We reach the far shore and the going's easier. According to the plan, it's 150 paces to the next treatment site. You count even if you fall. "A roll counts as three paces," Andrea says. It's hard to say if she's joking.

Andrea motors over rocks, sidesteps holes, moving like a running back. Jasper trots ahead. I labor to keep up. We start a couple of grouse.

After a while, we take a break. Andrea sits amidst the tawny grasses of last summer to mix another batch of BTI. She pauses to show me her owl call. It's amazingly convincing. "Yeah, I've called them in. They come to check me out. It's pretty cool. The coyotes answer me too."

After Andrea's equally convincing coyote call, Jasper gets into it too. The pair of them are howling in this wide, soaking marsh. Call of the wild, indeed.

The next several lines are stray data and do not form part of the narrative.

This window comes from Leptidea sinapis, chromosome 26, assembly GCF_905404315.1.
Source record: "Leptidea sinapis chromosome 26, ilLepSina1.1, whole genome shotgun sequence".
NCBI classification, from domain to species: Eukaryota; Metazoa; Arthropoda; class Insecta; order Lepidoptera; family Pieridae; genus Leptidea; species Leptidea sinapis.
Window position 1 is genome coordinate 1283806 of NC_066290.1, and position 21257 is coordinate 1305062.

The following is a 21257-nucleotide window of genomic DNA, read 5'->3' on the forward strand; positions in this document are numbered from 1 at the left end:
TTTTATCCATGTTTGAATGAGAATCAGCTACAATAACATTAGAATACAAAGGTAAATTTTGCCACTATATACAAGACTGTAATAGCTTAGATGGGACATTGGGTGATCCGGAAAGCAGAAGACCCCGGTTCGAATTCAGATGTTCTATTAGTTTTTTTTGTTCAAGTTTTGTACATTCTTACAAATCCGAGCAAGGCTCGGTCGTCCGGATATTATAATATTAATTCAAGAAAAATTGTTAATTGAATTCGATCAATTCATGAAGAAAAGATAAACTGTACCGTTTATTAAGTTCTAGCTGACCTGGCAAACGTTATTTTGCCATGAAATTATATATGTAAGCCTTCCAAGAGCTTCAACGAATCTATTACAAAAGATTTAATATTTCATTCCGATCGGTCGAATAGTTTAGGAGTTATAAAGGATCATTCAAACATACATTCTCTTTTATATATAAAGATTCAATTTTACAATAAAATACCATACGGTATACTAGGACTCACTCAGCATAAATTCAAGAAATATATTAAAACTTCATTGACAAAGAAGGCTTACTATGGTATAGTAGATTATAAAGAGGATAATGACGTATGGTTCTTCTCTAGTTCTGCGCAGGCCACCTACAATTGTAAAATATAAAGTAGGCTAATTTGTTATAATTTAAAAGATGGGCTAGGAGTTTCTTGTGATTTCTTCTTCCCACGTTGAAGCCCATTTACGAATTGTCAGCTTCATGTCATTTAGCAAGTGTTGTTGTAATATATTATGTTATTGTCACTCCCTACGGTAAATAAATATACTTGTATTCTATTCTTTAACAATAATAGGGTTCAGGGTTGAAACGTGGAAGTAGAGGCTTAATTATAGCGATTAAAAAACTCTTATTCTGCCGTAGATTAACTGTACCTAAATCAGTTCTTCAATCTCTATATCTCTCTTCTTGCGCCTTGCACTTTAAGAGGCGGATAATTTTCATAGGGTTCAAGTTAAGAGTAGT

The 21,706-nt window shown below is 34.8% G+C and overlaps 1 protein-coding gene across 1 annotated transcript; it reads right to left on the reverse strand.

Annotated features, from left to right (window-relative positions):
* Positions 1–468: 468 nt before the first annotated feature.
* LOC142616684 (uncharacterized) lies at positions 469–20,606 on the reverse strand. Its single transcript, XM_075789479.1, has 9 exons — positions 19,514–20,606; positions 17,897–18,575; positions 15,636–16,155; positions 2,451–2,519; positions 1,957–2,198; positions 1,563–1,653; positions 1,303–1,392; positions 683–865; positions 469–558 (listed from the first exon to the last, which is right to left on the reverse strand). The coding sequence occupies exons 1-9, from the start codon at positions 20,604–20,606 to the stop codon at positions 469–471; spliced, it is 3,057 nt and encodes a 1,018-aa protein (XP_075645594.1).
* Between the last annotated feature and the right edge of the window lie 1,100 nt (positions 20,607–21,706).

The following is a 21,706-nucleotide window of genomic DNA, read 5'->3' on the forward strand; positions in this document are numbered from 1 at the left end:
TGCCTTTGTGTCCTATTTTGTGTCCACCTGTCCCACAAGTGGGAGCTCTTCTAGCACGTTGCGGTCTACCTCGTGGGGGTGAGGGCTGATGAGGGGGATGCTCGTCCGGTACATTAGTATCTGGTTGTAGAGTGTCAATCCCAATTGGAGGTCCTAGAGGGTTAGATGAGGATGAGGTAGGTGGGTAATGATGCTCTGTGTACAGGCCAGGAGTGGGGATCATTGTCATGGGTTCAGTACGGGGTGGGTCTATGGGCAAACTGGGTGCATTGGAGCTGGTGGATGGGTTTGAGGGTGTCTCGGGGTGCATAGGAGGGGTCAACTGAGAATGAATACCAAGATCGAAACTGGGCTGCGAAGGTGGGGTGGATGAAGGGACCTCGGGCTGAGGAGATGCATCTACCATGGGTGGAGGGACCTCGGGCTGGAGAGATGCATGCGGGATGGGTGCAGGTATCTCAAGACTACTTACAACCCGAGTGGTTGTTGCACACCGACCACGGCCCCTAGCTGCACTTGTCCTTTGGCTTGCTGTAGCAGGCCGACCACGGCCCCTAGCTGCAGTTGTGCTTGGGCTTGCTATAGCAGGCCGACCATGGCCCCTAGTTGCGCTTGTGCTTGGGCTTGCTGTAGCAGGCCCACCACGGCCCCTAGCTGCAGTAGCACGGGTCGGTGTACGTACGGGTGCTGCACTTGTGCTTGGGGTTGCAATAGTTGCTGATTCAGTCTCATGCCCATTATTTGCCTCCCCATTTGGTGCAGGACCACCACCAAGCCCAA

It's kind of hard to make sense of this. A woman so clearly in love with the natural world, dedicating her life to killing a fly, just because it's a nuisance. But Andrea says the BTI program is an alternative. It replaced aerial spraying of dangerous chemicals in the '60s and '70s. "People want the black flies controlled, and this is the best method. And I love being out here. I love seeing the wildlife, and having my best friend with me, Jasper."

"The Slide" portion of Little Cold Brook in Colton. When was the last time anyone not treating streams with BTI walked through here? Photo: David Sommerstein
"The Slide" portion of Little Cold Brook in Colton. When was the last time anyone not treating streams with BTI walked through here? Photo: David Sommerstein